Neil Raymond is sticking to his principles and refusing to be rushed into turning professional as he insisted: I want at least another season as an amateur.
Corhampton’s rising England star has seen fellow leading local amateur Darren Wright turn pro in recent weeks, with the Rowlands Castle man having already landed the first healthy pay cheque of his career.
Wright claimed a tied seventh-place finish in the Preis des Hardenberg Golf Resort event in Germany to pick up more than 1,000 euros.
Another local professional Sam Hutsby boosted his chances of regaining his full playing privileges with a fourth-place finish at the recent Rolex Trophy on the Challenge Tour and banked 10,000 euros.
So it takes considerable commitment from Raymond to stick to his guns over staying in the unpaid ranks until he feels it is the right time for him to pit his skills against the very best golfers.
Raymond said: ‘I’m going to stay as an amateur for another year. I’ve still got some goals that I want to achieve.
‘I will try to play a few more events and get my CV looking a bit better for when I do decide to turn professional.
‘My main goals would be to play in the world amateur in Turkey and to hopefully play for Great Britain and Ireland against Europe next year in the St Andrews Trophy.
‘I’m in no rush. I just want to get my game to its peak and get some more experience under my belt for when I turn professional. With the help of England, my coach and my parents’ support, I feel I can achieve it.’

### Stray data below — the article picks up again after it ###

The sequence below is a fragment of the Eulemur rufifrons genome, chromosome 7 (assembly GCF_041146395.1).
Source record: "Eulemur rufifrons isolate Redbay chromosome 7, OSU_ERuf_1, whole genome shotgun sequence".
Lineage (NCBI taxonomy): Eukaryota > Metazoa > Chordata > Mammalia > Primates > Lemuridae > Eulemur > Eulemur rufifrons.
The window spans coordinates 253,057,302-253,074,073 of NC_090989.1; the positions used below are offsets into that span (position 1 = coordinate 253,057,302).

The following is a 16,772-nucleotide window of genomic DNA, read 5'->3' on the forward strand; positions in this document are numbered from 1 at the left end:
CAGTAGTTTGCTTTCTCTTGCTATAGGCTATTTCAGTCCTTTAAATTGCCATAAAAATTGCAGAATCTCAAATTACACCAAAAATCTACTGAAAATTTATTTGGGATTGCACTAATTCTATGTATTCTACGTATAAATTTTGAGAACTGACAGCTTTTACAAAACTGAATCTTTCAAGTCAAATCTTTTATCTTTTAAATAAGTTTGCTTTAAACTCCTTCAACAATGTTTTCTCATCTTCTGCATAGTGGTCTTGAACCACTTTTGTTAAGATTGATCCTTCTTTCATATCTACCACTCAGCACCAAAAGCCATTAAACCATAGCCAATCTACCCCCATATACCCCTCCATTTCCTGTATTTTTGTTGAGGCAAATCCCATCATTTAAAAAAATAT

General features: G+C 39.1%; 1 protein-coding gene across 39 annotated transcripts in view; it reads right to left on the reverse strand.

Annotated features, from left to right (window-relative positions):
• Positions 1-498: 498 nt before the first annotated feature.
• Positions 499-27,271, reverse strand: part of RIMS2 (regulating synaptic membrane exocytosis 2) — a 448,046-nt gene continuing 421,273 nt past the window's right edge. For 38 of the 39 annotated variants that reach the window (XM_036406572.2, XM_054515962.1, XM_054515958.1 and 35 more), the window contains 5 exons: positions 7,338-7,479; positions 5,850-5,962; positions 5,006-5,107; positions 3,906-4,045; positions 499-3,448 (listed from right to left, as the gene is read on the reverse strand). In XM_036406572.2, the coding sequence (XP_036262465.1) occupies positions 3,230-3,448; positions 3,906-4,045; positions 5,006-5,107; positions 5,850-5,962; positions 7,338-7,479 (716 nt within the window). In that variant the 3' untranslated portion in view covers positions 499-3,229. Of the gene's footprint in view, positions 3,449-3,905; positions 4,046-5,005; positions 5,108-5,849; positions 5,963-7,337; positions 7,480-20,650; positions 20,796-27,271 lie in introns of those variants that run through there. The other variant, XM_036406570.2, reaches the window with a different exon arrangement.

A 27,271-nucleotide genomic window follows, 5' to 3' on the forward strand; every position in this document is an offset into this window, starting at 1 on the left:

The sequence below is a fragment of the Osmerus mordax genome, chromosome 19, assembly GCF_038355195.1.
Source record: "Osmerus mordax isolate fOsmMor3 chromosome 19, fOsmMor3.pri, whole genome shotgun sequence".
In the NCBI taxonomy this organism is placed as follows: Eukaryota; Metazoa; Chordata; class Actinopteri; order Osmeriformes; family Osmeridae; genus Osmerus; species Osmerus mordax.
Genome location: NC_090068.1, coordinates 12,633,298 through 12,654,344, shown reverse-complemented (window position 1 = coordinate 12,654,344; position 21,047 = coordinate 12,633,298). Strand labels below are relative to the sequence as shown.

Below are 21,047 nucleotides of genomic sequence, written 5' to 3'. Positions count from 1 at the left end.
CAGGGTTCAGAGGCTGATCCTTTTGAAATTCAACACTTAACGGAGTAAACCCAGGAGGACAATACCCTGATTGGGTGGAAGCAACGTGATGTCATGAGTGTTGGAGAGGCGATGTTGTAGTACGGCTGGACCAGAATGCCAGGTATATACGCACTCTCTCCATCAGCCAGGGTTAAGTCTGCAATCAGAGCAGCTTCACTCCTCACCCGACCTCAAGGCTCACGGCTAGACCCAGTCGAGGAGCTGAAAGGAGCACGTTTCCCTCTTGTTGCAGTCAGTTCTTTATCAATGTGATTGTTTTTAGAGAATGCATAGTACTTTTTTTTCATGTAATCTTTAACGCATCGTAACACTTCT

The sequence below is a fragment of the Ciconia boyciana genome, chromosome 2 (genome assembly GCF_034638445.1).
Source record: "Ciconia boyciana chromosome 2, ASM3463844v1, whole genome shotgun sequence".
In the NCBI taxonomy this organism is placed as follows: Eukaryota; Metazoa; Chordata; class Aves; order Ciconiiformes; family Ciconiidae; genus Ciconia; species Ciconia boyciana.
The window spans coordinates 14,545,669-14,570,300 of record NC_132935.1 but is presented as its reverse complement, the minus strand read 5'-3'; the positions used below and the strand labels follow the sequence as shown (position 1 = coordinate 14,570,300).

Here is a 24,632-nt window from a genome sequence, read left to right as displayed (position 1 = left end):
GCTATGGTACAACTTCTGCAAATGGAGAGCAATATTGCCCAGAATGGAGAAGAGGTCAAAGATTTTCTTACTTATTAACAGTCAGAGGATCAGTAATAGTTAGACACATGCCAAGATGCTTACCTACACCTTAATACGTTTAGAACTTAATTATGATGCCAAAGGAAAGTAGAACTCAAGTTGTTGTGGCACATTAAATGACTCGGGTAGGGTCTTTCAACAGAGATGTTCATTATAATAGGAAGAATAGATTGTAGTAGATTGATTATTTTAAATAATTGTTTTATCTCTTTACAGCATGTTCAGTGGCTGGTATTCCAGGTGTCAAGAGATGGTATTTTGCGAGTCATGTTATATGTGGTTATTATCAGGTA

Tom Lewis, who shot to fame at The Open during the summer, turned professional this week at the age of 20, while Wright is 22.
But Raymond, aged 25, insists the decision is based on experience and improving his game.
He said: ‘Darren has done the right thing for Darren and he was ready to turn pro.
‘He’s a talented golfer, a good friend of mine and I wish him all the best.
‘Tom Lewis is 20 and just turned pro but he probably has two more years of experience than I have.
‘I’m 25 years old, but I still feel young in terms of my golfing experience.
‘I’ve only played for England for one year and that’s not very long.’
And while he would not be human if he had not been tempted by the prospect of earning big money, Raymond feels he has a better chance of forging a more successful career by adding to his game.
He said: ‘I’d made my mind up that I had no interest in turning pro yet.
‘If I had a big cheque waved in front of me, it might cloud my judgement so I would rather not even have that temptation.
‘But my family and coach are all behind me, which is great.
‘And I have fantastic support.’